Llandaff Cathedral - Cardiff Castle - Blackweir - Back

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Llandaff Cathedral - Blackweir - Millennium Bridge - Cardiff Castle - Dock Feeder Canal - Blackweir - Llandaff Weir - Llandaff Bridge - Llandaff Weir - Llandaff Cathedral

Our walk begins at Llandaff Cathedral. Though founded by the Normans in the twelfth century (and built on the site of a much older Celtic church), the present building is largely attributable to diocesan architect John Prichard (1817–86). During the nineteenth century, Prichard undertook major restoration work on what was by then little more than a medieval ruin (the Old Bishop's Palace, now a public garden, has never been rebuilt). Further restoration work, following severe bomb damage during the Second World War, included the commissioning of a giant aluminium Christ by Jacob Epstein, which is dramatically suspended above the cathedral nave on a concrete arch. The cathedral's run of bad luck continued in February 2007, with a lightning strike that seriously damaged its organ and led to the launch of a new appeal for funds.

From the cathedral, we follow the River Taff downstream towards Cardiff along a green corridor of parkland. During Cardiff's industrial heyday, this prime riverside land was saved from development by its influential owner, the Marquess of Bute, who valued his view from the windows of Cardiff Castle too highly to allow the land to be built on.

With the city ahead, we bear left across the river and head towards the north-west corner of the castle walls (the main entrance is along the southern perimeter, off Castle Street). Like Llandaff Cathedral, Cardiff Castle was founded by the Normans in the twelfth century, but was even more thoroughly rebuilt during Victorian times. Engaging the talents of renowned architect William Burges, the 3rd Marquess of Bute (1847–1900) refashioned the castle as a Welsh Camelot: a fantasy palace of Gothic towers and lavish interiors. Now managed by the city council, the castle is a popular tourist attraction and open throughout the year.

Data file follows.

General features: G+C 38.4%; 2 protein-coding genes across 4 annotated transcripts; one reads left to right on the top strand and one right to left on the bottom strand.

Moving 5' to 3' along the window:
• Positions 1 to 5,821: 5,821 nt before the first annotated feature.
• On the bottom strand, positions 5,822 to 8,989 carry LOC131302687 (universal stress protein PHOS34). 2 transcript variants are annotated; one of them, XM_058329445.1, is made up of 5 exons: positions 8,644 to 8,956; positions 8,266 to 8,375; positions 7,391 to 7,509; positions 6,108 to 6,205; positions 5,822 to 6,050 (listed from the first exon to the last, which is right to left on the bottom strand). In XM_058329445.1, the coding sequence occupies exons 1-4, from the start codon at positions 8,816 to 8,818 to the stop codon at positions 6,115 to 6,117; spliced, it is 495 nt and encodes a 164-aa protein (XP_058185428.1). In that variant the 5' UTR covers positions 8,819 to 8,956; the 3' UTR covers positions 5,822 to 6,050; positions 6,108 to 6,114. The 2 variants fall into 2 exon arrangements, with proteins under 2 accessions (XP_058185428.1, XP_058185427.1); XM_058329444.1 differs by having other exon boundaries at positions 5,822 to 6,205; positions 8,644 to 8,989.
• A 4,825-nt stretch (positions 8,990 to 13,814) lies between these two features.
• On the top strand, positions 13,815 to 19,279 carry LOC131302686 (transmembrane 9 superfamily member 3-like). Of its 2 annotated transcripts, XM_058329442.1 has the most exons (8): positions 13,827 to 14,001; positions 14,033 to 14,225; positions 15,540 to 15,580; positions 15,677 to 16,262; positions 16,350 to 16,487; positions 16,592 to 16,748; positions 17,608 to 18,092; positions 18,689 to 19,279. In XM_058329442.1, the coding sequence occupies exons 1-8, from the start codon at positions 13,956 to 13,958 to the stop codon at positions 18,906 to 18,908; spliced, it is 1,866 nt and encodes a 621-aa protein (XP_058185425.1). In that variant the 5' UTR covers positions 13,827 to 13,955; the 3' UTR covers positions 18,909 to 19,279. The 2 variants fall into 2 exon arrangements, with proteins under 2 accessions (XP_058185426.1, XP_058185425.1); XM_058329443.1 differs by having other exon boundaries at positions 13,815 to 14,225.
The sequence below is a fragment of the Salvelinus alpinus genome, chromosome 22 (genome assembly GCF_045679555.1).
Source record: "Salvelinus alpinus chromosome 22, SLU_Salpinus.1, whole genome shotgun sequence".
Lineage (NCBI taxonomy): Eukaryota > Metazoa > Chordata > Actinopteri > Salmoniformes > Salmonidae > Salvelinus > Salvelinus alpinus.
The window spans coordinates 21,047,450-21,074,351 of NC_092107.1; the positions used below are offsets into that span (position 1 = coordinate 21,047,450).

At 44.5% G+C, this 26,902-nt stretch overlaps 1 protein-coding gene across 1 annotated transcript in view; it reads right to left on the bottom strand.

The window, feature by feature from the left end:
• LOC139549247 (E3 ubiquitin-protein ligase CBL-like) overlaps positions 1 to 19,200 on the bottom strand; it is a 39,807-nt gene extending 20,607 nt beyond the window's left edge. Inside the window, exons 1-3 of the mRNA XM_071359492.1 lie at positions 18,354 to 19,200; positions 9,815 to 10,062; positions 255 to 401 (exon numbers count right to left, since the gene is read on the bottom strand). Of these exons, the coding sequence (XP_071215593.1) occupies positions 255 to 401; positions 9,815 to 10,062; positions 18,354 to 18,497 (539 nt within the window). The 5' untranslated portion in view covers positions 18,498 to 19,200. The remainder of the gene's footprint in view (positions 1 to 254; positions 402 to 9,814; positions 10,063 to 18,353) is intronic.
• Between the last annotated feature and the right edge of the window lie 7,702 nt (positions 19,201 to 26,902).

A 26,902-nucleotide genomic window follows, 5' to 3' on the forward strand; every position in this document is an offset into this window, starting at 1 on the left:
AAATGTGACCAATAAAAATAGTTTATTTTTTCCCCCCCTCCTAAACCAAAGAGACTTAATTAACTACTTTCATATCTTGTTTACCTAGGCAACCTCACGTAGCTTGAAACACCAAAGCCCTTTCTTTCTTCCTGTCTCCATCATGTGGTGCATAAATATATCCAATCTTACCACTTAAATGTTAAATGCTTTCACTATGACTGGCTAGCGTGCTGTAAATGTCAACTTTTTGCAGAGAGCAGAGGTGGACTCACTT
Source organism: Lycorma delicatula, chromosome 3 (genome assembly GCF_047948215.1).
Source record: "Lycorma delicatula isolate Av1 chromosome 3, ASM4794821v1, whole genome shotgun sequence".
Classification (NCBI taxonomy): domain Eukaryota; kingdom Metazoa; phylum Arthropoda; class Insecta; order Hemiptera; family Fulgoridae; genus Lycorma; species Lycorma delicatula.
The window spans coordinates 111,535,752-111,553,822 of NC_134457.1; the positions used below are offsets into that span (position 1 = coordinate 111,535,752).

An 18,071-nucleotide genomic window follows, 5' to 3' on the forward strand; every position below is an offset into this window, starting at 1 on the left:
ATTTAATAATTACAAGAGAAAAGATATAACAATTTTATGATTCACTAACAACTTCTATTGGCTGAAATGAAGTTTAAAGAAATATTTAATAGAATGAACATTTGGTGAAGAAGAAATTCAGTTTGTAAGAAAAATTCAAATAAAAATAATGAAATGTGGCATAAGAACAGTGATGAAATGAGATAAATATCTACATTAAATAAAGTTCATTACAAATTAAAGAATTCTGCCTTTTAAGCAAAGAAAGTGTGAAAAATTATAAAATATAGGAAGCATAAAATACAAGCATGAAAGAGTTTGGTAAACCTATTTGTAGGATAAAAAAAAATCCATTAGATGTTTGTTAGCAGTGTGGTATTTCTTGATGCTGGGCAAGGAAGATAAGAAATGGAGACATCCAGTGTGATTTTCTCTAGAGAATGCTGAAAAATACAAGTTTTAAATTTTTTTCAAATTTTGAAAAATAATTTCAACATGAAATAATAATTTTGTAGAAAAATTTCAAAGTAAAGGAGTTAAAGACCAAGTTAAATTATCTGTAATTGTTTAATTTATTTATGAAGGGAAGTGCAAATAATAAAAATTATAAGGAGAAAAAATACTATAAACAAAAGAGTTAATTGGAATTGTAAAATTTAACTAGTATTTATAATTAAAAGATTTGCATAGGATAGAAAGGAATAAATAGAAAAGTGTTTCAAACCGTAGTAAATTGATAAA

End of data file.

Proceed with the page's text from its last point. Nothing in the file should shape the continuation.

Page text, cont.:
Running directly below the castle walls is the former Dock Feeder Canal. This was built along the line of a former mill stream, which took water from the Taff at Blackweir and powered the corn mills that once stood below the west walls of the castle. In the nineteenth century, the stream was later extended through Butetown to provide water to the newly opened docks. Large sections of the canal have now been built over, but its upper part, between the castle and Blackweir, provides a peaceful walking route along the eastern edge of Bute Park.

At Blackweir, we rejoin the river and follow the Taff Trail north along its east bank as far as Llandaff North. Once back across the river, it is only a short distance downstream, passing Llandaff Rowing Club, to our starting point at Llandaff Cathedral.

Wales - South Wales - Cardiff - Town or city


Ancient Monument, Cafe, Castle, Church, Flowers, Food Shop, Good for Kids, Industrial Archaeology, Mostly Flat, Pub, Public Transport, Restaurant, River, Tea Shop, Toilets, Wildlife, Woodland
12/01/2015 - patricia dodd

This is a very good walk for a short winter's day. It is easy to follow as it stands but there are a few points to bring it up to date. Point 6 there is no sign to Cooper's Field as the wooden signposts shown in the picture have been replaced by metal ones (but very easy to find the way) Point 7 path is now surfaced all the way to the house Point 8 the gate going back into the park is padlocked shut (maybe just a winter thing?) so keep in the park rather than leaving and re-entering. Hope these are useful. Generally, I wondered if you had considered putting a date on when walk added/updated? I think this would be helpful.

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